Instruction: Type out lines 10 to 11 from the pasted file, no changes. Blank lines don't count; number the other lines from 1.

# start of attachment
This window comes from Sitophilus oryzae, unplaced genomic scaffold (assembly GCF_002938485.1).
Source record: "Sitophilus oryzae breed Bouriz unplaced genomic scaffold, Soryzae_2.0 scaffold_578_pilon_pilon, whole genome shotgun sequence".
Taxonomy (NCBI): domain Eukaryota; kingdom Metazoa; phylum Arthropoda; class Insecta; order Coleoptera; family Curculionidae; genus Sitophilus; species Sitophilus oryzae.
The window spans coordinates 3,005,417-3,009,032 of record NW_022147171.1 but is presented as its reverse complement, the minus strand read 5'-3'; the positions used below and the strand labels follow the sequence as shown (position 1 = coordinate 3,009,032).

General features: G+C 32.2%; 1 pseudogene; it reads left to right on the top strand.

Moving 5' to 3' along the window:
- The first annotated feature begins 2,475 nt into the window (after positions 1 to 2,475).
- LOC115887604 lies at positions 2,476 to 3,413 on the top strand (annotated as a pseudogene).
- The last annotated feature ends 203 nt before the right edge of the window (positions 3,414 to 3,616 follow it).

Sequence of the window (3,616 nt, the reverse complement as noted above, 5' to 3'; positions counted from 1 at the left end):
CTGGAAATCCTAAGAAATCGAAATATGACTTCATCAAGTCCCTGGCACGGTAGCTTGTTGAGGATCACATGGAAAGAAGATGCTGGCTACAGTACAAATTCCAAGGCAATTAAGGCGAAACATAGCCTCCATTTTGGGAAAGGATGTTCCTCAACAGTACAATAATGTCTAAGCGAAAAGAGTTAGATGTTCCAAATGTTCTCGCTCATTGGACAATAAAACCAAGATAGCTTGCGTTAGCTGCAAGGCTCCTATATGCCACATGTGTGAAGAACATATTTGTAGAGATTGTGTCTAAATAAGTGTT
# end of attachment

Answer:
Sequence of the window (3,616 nt, the reverse complement as noted above, 5' to 3'; positions counted from 1 at the left end):
CTGGAAATCCTAAGAAATCGAAATATGACTTCATCAAGTCCCTGGCACGGTAGCTTGTTGAGGATCACATGGAAAGAAGATGCTGGCTACAGTACAAATTCCAAGGCAATTAAGGCGAAACATAGCCTCCATTTTGGGAAAGGATGTTCCTCAACAGTACAATAATGTCTAAGCGAAAAGAGTTAGATGTTCCAAATGTTCTCGCTCATTGGACAATAAAACCAAGATAGCTTGCGTTAGCTGCAAGGCTCCTATATGCCACATGTGTGAAGAACATATTTGTAGAGATTGTGTCTAAATAAGTGTT